The Italian Junkyard

Thoughts, ideas, criticism about cars. Interesting news and facts from the world of the automobile. Events in Italy and Modena. What you can find elsewhere, filtered through the eyes of a discerning enthusiast. Design, style, everything on the chopping block. Nobody is safe anymore.

Thursday, July 16, 2009

6.2 Sense, this picture makes none - Pagani Zonda S Roadster in depth, psychedelic edition

It has been quite a lot of time since my first Zonda experience.
Back in 2004, it was an hot summer, so together with a long date friend I was going to have a break on the Alps, just a shoot away from the Dolomiti.
While on the road to our chalet, on a tight corner a brown a low rocket passed on the opposite direction. Even if I was the one driving I completely turned my head to check all that awesomeness thundering down the valley. I perfectly knew what a Zonda was, it took me a snap to pronounce its name in the middle of a pretty colored sentence. That said, all the gazillions images you could ever have are not even remotely comparable to the real deal.
If you have the chance to see one in the flesh, do it, right now, no matter what...

Now it's 2009, and even if I'm not an hardcore fan of the Zonda (maybe, or at least considering a couple of guys I know...), I should say this was the third time I was in front of this very model, #76048.

Everything started in Modena obviously, at the 2008 Terra di Motori. This car was featured side by side with a bright orange Zonda F, #76091 nickname “Prototype 0”.
You should remember about it I guess:

Then last summer I went for a factory tour trough Motorstars, and the car was there once again. As then my friend (the same I was on vacation with) saw it in Padua only one time, I thought this car was actually owned by Pagani. He might has been so, but now the car is for sale, so if you are in the right mood (and economic conditions) this is your chance.

As it pretty clear to the average Pagani's connoisseur, this car got many F parts, mirrors, engine's intakes, ceramic exhausts and other bits and bites not instantly recognizable.

I always liked Paganis, since the first C12. That said every new versions makes the previous ones instantly “old”. It's not due to the Zonda's style which is subjects to its age, but rather that every time Pagani modifies his car he just keeps getting better and better.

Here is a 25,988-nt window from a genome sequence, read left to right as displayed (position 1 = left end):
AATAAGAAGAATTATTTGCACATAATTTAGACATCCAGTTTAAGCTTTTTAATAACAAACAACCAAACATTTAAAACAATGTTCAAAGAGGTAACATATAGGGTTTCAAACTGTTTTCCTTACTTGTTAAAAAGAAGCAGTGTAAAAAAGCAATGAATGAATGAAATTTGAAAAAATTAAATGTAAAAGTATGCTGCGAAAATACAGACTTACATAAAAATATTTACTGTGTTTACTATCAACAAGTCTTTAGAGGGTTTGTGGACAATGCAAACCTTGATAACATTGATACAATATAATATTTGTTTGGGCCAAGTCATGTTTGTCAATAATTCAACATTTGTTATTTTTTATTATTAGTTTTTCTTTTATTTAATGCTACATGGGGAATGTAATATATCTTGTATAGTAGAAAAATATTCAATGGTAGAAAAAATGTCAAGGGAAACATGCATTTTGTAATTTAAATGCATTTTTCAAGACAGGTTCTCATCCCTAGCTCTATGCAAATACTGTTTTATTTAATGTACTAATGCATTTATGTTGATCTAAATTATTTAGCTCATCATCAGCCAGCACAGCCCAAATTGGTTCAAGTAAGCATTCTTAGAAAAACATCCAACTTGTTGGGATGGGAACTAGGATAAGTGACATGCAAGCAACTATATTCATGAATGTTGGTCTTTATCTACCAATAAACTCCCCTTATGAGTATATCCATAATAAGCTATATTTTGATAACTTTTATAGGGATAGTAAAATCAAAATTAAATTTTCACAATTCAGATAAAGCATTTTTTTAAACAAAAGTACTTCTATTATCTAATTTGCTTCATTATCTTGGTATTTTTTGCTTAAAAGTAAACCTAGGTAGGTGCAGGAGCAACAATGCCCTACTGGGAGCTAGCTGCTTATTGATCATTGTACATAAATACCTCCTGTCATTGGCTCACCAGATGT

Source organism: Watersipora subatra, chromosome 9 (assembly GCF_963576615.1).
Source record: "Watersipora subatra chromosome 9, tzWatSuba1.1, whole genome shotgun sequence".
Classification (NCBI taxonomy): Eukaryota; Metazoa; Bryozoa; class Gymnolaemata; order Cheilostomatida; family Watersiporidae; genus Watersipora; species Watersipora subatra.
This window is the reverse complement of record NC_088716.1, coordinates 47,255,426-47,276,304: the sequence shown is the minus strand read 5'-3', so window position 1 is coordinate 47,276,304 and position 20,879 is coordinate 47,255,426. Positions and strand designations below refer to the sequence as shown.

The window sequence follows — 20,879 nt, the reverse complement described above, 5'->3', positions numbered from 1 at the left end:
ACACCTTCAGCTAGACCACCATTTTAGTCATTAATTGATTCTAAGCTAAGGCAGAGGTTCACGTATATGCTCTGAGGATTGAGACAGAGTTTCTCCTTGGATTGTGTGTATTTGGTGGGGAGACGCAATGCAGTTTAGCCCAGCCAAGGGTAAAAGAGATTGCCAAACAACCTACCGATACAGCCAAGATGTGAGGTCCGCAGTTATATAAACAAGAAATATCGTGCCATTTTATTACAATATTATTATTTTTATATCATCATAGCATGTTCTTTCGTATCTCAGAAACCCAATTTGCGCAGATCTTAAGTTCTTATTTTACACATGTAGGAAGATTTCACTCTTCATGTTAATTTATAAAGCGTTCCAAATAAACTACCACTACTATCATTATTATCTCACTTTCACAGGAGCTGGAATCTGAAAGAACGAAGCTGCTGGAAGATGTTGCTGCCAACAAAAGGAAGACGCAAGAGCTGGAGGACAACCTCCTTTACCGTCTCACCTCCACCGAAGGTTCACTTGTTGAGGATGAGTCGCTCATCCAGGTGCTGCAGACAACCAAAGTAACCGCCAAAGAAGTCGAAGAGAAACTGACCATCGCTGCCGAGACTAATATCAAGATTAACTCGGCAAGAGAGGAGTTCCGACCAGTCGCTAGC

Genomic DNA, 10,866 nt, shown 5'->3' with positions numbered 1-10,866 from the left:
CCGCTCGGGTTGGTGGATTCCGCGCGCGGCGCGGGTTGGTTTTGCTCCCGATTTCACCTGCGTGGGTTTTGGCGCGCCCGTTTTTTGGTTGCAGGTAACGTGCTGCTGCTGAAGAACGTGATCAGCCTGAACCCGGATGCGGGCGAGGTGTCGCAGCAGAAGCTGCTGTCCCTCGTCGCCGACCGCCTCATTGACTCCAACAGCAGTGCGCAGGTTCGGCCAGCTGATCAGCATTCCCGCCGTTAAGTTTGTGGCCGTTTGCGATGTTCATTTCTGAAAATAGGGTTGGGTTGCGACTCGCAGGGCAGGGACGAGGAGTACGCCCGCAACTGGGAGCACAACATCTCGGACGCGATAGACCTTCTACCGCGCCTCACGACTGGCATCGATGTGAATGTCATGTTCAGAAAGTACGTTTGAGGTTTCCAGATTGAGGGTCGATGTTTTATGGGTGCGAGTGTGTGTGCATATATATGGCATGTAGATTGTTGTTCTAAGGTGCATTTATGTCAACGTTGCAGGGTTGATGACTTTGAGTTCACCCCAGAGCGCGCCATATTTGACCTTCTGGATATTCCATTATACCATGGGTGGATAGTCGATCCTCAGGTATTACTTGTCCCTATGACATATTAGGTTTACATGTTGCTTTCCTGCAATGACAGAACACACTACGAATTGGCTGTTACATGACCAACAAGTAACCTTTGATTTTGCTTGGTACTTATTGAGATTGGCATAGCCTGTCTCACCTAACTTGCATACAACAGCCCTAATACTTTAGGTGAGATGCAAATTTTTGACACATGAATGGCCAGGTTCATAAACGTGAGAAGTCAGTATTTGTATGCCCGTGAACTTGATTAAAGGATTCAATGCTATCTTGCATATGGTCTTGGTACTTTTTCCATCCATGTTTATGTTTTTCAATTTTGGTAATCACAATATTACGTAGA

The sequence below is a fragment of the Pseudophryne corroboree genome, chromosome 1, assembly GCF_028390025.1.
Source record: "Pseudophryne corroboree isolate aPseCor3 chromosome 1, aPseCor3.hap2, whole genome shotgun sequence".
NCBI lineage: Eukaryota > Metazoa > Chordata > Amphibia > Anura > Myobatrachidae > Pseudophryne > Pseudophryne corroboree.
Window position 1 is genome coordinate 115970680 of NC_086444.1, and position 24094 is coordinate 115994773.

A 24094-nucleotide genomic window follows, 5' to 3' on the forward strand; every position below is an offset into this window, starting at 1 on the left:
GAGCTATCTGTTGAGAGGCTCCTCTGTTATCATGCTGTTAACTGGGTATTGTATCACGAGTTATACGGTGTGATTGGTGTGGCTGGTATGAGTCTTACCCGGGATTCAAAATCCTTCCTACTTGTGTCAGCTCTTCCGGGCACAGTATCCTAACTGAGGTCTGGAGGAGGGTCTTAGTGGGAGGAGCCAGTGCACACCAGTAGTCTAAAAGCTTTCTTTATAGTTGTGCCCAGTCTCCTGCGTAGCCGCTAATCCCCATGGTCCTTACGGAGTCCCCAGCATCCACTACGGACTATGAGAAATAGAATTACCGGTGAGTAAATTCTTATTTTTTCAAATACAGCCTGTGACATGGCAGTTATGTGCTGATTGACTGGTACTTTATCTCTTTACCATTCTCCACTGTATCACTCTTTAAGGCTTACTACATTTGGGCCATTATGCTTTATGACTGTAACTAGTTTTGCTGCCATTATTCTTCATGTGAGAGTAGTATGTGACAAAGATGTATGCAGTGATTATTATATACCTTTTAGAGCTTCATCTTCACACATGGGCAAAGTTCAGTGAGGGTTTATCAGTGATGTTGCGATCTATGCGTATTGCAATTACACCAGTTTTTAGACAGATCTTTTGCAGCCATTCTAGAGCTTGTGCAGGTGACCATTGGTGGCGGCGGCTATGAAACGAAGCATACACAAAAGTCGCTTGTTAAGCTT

So while the Roadster's rims do a lot to refresh the S' look, and the F's mirrors are a hige improvements over the older (and one of the best details of the Zonda all around, often shoten by many enthusiasts), the rear still appear a bit from the nineties, mostly due to the two lights layout, over the three one of the Fs.
It's not about the double wing as a couple of F cars got it instead of the single and larger one, and they looks very good, if not even better of the standard F.
The lower part doesn't accommodate the usual large diffuser we can see in many other cars, even less of a sportscar ones, but even if in this way the rear may appear a bit less attactive, on the other hand we must recognize Pagani didn't go for the common path adding useless parts to his car.
The Zonda never got an in depth aerodynamic study, let alone a working flat under body, so a diffuser would be just a gimmick to pretend to be something the car already is, one of the best exotics of the world, even without it.
I appreciate this.

Over all, I like the design. Despite having the cockpit positioned quite forward, the car doesn't loo as odd as other sportscars, and it rather seems smaller than what it really is, while on the other hand I feel like a Koenigsegg appears to be bigger than what it really is, a pretty squashed too.
The Zonda is compact, or rather dense, it express the raw potential of an old racing car with the elegance of a masterpiece to show off in Montecarlo.
It makes appear childish an Enzo, a Murcielago becomes silly side by side with it, a Koenigsegg is a teenager draw, a Caparo...well, forget about it, that's another kind of “car” I think.

What I mainly like about the Zonda's it's the large yet proportioned rear part, from right after the cockpit to the rear wing. It's curvaceous, but it doesn't look too vintage-wannabe as others, it maintain the car pretty compact without making it looks huge like with the Veyron, which thanks to its all round rear end looks simply enormous, while it's rather “small”.
Also, having such a present rear part, and the front basically arrow-shaped, helps giving the idea the car is always moving towards you, at very high speed, it makes it look even faster and stable at the same time, without appearing just too low and wide as for a Murcielago, or even a Diablo by a less extent.

What really should make you in love with a Zonda its the detailing. So many small masterpieces, such a high perfection in their realization, only a Spyker comes close to it.
Then you weight which level of performance a Zonda can deliver, and there is simply no competition for it to date.
It's really expensive, absolutely yes, but it offers you much more than a fantastic and extremely capable sportscar, it's rather an experience only a few of us can enjoy. It's a very exclusive club, and it's so satisfying being a member, many owners own more than one Zonda. You'd think having one of them could be the best dream of an enthusiast, but apparently they just can get enough.
Fair enough, how could I dare to blame them?

All images Copyright: Damiano Garro

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